Longtime village cop reflects on a career impacting others
Last updated 8/19/2019 at 4:39pm | View PDF
Hinsdale police officer Mike Coughlin could have handed in his badge in January after 30 years of service. But duty kept him on a few more months.
"I wanted to finish out the school year," said the longtime juvenile and crime prevention officer and familiar figure to current and former Hinsdale youth. "I didn't want to leave them high and dry."
Off Cough, as he is affectionately called, retired from the force earlier this month, ending a community-focused career in which he also led the D.A.R.E. program in schools and the department's Citizens Police Academy. Interacting with residents, particularly the younger ones, was his favorite assignment.
"I did Safety Village all the way to the high school level, so that was kind of my role," he said.
Losing both parents when he was 20 left Coughlin responsible for raising his four younger siblings. Out of that tragedy emerged an officer accustomed to guiding others in making wise choices.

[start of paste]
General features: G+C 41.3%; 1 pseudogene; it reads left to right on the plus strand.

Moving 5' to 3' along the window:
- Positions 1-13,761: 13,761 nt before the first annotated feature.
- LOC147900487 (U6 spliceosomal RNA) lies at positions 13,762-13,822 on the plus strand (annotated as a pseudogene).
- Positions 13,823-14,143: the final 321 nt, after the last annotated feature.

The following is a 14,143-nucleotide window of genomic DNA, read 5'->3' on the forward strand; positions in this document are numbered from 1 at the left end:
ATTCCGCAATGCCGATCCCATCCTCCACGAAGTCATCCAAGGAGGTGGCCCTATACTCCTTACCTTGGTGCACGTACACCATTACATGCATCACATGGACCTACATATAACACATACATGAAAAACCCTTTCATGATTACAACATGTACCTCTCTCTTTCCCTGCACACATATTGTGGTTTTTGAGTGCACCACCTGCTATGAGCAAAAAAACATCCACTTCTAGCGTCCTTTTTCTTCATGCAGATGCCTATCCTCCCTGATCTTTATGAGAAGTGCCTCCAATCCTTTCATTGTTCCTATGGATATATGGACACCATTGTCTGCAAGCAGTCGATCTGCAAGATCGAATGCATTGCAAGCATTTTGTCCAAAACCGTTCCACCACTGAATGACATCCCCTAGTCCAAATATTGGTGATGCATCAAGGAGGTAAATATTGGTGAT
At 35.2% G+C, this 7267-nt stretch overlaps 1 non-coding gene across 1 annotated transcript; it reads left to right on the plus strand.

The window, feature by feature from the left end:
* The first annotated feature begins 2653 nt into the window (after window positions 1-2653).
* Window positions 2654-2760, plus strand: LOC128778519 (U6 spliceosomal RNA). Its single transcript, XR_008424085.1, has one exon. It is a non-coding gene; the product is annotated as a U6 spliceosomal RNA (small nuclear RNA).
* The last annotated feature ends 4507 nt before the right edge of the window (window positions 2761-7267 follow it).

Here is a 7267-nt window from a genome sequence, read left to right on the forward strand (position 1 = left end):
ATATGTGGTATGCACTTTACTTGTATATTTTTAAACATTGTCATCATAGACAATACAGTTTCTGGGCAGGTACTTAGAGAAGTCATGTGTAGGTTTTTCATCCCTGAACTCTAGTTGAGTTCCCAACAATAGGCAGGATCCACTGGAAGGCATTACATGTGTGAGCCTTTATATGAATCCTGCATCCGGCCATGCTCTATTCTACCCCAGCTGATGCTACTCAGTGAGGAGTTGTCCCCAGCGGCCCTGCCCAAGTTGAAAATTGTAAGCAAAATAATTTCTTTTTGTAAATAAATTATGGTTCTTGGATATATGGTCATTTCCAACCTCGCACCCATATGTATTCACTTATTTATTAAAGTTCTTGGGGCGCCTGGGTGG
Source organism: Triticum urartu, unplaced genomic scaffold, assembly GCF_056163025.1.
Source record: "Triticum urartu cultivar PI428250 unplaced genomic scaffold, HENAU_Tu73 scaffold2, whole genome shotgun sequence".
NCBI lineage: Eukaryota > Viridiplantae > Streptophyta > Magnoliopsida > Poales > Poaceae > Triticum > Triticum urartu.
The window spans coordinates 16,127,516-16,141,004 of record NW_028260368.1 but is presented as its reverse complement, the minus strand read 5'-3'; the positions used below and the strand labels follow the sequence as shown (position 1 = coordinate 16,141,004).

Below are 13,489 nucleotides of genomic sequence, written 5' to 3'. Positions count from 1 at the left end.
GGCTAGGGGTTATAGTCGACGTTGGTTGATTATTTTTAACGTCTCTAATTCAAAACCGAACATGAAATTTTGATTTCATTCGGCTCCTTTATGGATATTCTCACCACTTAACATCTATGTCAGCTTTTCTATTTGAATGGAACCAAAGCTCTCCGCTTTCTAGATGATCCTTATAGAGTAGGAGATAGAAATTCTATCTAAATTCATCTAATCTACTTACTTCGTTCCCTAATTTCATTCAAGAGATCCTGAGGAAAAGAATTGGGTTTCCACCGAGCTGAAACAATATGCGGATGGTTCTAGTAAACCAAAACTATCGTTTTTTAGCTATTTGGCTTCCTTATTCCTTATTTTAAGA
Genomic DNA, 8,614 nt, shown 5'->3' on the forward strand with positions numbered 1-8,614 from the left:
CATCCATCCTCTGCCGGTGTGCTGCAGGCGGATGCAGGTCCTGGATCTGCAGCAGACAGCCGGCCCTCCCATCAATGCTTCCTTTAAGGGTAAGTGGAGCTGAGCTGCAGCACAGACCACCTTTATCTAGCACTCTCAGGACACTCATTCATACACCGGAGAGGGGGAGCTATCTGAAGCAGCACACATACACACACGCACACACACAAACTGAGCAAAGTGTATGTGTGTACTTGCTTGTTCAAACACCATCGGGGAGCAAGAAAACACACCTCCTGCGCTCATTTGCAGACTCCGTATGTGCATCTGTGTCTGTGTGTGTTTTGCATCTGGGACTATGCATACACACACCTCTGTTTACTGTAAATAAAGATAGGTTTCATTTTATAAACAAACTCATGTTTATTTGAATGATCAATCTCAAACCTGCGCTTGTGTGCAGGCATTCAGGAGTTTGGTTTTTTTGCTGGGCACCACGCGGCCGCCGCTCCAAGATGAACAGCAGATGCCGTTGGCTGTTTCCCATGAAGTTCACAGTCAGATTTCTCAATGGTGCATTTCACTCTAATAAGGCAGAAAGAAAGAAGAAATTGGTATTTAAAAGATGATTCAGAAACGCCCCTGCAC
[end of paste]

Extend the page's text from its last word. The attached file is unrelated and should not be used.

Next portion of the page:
The Chicago native grew up set on becoming a firefighter, even vowing to his grandmother that he'd become one. Ultimately, however, he followed his younger brother into the field of criminal justice, taking night school classes at a junior college. He fared pretty well on his first police test but knew he could do better on his second effort.
"I applied myself and the next thing you know I ranked No. 1 (among test takers) in four towns," Coughlin said, one of which was Hinsdale.
He called his grandmother with the good news.
"Her comment was, 'But you always said you wanted to be a fireman,' " he recounted with a laugh.
Coughlin had to come to terms with the limits of his enforcement authority. He recalled one of his first shifts in which he arrested a suspect for damaging the Hinsdale train station.
"He was charged and, before you know it, he got out on bond and he left," he related, feeling discouraged at the time. "When you're young, you're gung-ho and you want to change the world. The older you get, you realize you can't do all those things."
Thankfully, Halloween has become less "horrible," Coughlin said, describing the widespread incidents of mischief and vandalism that typically marred the night.
"We had a paddy wagon set up at Robbins Park," he said. "Nobody could get a day off, everybody had to work."
He started giving boxes of glow necklaces to his colleagues for them to hand out as they patrolled to engender a more family-friendly environment. Making officers more approachable factor was his aim.
"I want to be there if (residents) have a challenge or a problem, and for them not to be afraid of police officers," he said.
Coughlin's positive example has had life-shaping results, including one kid who grew up to become a detective with the Chicago Police Department.
"You never know what effect you're going to have on someone," he said.